Classical physics breaks down to the level of atoms and molecules. This was made
possible by the invention of a new apparatus that enabled the introduction of
measurements in microscopic area of physics. There were two revolutions in the way
we viewed the physical world in the twentieth century: relativity and quantum
mechanics. Quantum mechanics was born in 1924, through the work of Einstein,
Rutherford and Bohr, Schrödinger and Heisenberg, Born, Dirac, and many others. The
principles of quantum mechanics that were discovered then are the same as we know
Colours! The most beautiful of buds – an apple bud in my garden changes colour
from red to rosy after a few days. Why? It then explodes into a beautiful pale rosy
ﬂower. After a few months what was once a ﬂower looks completely different: it
has become a big, round and red apple. Look at the apple skin. It is pale green,
but moving along its surface the colour changes quite abruptly to an extraordinary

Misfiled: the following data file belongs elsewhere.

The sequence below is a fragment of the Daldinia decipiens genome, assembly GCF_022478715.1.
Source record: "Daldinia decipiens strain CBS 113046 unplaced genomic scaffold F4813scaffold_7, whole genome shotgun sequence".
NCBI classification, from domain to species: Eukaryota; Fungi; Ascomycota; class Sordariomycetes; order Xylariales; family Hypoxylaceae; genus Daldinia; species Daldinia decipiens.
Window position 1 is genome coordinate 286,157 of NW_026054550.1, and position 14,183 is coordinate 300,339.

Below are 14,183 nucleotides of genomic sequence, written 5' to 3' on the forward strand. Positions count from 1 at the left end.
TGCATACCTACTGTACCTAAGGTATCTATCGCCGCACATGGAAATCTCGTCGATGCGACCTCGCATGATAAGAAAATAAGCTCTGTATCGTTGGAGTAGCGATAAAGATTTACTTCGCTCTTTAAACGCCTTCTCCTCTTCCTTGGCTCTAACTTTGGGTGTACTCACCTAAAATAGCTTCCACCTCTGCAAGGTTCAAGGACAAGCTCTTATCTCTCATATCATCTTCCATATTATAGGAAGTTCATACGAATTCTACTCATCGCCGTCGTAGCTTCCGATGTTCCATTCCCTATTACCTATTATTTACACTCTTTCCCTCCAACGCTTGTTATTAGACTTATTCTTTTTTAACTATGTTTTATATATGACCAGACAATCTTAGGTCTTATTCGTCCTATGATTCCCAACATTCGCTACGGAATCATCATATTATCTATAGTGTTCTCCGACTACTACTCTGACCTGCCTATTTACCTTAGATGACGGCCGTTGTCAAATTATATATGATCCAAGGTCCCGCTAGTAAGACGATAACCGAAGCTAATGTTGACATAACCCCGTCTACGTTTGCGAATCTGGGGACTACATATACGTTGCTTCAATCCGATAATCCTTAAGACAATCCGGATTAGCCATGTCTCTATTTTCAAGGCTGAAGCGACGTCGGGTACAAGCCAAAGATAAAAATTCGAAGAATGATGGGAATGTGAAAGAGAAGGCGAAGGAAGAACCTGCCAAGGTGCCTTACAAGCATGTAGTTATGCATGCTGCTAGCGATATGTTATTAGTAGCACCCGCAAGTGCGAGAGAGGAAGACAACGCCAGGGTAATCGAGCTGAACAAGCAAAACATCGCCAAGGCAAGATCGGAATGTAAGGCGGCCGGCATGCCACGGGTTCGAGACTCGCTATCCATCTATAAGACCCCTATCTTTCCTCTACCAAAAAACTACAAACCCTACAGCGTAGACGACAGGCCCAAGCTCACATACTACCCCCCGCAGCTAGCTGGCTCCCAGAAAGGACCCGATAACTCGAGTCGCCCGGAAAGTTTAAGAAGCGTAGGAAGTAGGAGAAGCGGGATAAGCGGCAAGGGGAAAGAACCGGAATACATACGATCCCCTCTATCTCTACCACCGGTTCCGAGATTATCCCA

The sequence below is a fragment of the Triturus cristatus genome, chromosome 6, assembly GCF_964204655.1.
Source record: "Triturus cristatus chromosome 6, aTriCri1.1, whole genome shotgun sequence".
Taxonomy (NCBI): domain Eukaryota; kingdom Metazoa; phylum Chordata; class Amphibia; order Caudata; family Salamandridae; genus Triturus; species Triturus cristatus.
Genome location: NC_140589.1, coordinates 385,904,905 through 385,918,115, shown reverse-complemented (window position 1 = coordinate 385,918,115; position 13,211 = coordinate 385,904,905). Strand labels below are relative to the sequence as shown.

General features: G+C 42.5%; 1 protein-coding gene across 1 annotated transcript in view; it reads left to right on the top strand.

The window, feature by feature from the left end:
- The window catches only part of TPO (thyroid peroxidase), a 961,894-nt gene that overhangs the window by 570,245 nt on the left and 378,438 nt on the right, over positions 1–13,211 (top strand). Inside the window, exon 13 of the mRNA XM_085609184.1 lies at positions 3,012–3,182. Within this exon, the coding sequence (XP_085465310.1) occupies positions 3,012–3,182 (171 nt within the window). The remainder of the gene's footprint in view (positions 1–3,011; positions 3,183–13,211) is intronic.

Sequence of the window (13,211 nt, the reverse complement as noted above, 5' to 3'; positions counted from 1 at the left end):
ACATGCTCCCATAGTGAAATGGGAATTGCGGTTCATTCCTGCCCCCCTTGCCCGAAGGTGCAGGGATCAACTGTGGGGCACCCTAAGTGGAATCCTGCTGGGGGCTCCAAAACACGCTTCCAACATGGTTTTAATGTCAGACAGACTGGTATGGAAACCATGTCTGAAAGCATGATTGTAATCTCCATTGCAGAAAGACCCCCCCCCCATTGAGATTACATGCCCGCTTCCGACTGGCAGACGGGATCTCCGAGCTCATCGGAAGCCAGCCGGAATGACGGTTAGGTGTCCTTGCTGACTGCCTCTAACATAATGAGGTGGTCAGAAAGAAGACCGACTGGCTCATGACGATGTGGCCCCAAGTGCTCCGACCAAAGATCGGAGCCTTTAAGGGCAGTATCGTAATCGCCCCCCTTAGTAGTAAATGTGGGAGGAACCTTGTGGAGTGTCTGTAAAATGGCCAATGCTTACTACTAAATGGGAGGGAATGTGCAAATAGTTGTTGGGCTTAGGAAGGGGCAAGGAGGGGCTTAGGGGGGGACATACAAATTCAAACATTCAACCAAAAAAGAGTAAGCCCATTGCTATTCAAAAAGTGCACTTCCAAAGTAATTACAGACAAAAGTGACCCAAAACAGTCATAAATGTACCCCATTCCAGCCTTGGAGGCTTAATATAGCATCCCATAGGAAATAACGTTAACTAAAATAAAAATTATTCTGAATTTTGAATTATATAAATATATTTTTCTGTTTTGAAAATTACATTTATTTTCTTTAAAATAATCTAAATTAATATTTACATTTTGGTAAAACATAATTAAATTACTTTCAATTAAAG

vibrant red. The apple looks quite different when lit by full sunlight, or when placed
in the shade....
The development of quantum mechanics has taken physics in a vastly new direction from that of classical physics from the very start. In fact, there continue at present to be many developments in the subject of a very fundamental nature, such as implications for the foundations of physics, physics of entanglement, geometric phases, gravity and cosmology and elementary particles as well. It is hoped the papers in this volume will provide a much needed resource for researchers with regard to current topics of research in this growing area....
Xu et al. Nanoscale Research Letters 2011, 6:355 http://www.nanoscalereslett.com/content/6/1/355
Quantum-squeezing effects of strained multilayer graphene NEMS
Yang Xu1*, Sheping Yan1, Zhonghe Jin1* and Yuelin Wang2
Abstract Quantum squeezing can improve the ultimate measurement precision by squeezing one desired fluctuation of the two physical quantities in Heisenberg relation. We propose a scheme to obtain squeezed states through graphene nanoelectromechanical system (NEMS) taking advantage of their thin thickness in principle.